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Food Court

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In which Food52's news editors, Shelly and Fran (not pictured), weigh in on the week's top food news.


• Winner: Risk takers • Loser: Anyone who doesn't think food should be fatal

For those among us who might like to live -- and eat -- on the edge, this was a good week. For those who don't want a tasty meal to end in disastrous illness, not so much. A listeria outbreak in 18 states has qualified as the deadliest outbreak of food-borne illness in more than a decade. Traced to cantaloupe from a Colorado company (which had issued a recall earlier this month), the illness has sickened more than 72 people and killed at least 16, with those numbers expected to rise. You may not want to trade your fruit course for a salad just now, though. By the end of the week, listeria fears had prompted a California company to recall romaine lettuce. At a time when the government's food-safety funds are under fire, and at least one presidential hopeful is calling food regulation 'overkill' (have some cantaloupe, Michele Bachmann?), eating seems oddly akin to playing Russian Roulette.


• Loser: Hungry kids everywhere

With the news that we may be hardwired to crave sugar and food manufacturers doing their level best to work that craving, we have to wonder if any of us ever stood a chance at healthy eating. Kids, certainly, seem to be at disadvantage. While school administrations across the country debate the (de)merits of chocolate milk and potatoes in school lunches, many in this country struggle simply to keep their kids fed. On the upside, readers of Mark Bittman can sleep (and eat) better after reading his economic comparison of fast/junk food and homecooked meals (sorry, McD's, no slam dunk for you). And at least one mom assures us that even a kid (like her) who recoil at the sight of green foods can grow into a well-rounded food lover (like her). We know at least one other mom just like that. Gulp.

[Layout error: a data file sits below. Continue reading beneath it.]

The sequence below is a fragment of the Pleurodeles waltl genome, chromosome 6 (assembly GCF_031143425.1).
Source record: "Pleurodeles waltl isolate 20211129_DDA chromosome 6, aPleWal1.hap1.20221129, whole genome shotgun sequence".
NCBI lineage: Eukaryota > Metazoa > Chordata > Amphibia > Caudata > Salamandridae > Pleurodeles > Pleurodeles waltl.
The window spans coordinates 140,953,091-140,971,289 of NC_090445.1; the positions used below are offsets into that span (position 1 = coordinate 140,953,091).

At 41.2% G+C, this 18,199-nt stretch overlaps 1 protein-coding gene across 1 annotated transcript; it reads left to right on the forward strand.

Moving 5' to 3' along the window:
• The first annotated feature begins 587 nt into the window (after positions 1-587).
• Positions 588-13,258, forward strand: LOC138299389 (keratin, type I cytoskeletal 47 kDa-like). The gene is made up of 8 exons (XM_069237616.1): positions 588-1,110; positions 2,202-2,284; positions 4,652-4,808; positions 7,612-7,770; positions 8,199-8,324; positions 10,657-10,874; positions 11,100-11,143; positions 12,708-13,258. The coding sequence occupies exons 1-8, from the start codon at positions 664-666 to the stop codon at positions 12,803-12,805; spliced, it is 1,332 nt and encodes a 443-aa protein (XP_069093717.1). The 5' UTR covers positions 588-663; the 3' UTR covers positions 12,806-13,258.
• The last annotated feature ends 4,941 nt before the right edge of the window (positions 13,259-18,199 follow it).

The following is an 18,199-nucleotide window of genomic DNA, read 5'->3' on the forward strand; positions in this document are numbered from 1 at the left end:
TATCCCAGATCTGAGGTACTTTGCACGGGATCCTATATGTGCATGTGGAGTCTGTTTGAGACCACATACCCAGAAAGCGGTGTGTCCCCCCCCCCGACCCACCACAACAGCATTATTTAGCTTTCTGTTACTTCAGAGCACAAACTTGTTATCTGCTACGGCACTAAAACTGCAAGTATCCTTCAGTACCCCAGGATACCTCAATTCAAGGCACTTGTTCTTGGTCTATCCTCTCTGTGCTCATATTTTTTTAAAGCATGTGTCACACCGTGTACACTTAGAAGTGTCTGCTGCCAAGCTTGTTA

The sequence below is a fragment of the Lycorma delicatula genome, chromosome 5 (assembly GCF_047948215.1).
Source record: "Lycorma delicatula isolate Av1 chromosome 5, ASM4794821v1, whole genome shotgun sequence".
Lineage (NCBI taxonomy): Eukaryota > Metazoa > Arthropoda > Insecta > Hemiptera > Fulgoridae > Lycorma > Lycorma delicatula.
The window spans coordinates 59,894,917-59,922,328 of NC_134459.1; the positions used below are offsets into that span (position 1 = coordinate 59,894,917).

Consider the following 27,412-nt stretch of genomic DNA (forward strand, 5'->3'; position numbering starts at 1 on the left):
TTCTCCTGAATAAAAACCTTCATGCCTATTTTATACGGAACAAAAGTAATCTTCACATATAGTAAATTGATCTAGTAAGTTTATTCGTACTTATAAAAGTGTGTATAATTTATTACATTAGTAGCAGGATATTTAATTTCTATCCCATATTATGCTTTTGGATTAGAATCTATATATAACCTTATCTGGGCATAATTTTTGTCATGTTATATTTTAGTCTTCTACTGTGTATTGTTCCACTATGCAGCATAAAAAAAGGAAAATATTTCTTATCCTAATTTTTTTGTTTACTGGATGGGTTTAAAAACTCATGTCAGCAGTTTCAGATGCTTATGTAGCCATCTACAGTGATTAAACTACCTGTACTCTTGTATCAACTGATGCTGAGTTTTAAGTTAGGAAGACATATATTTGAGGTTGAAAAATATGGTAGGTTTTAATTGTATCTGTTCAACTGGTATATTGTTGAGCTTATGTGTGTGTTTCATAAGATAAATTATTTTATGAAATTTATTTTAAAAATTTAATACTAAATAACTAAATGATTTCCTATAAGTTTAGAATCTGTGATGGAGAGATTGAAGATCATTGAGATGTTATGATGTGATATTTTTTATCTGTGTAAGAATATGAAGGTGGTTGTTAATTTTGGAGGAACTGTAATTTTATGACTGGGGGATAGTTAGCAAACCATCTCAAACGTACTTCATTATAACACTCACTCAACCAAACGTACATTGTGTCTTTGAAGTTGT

• Hung Jury: U.C. Berkeley's 'Racist' Bake Sale

When the Cal student group College Republicans decided to protest California's pending Affirmative Action bill with a tongue-in-cheek (and cupcake-in-mouth) Increase Diversity Bake Sale, they touched off more than a spirited debate. The group posted a tiered pricing structure on Facebook based on a buyer's race, gender, ethnicity and other factors. 'If you don't come, you're a racist,' the post ended (satirically, according to a subsequent post). While some Cal students supported the bakers' freedom of expression, others called the stunt hateful, among other things. Despite the name calling and threats, College Republicans held their bake sale and sold out of cupcakes (although not cookies, go figure).


• Winner: Weatherbeaten farmers (down but not out) • Loser: Peanut lovers

Proving once again that farmers are the salt of the earth, many of those who saw their livelihoods disappear in the swirling floodwaters of Tropical Storm Irene have bounced back with, if not gusto, then a huge helping of creative energy. One tomato farmer in upstate New York has used turned his egg-laying hens into pooping bingo markers. After all, lost tomatoes can't pay the bills, but chicken-scat bingo just might make a dent. Sadly, all the creativity in the world may not be enough to save consumers from shelling out more for our pb & j's. A severe peanut shortage has farmers scrambling and peanut-butter makers facing hefty price hikes. And that's not good news for anyone. Except maybe almond growers?


• Loser: Anyone who wasted an hour watching 'The Chew'

Enough said. Although, we do appreciate Ruth Bourdain's constructive criticism.


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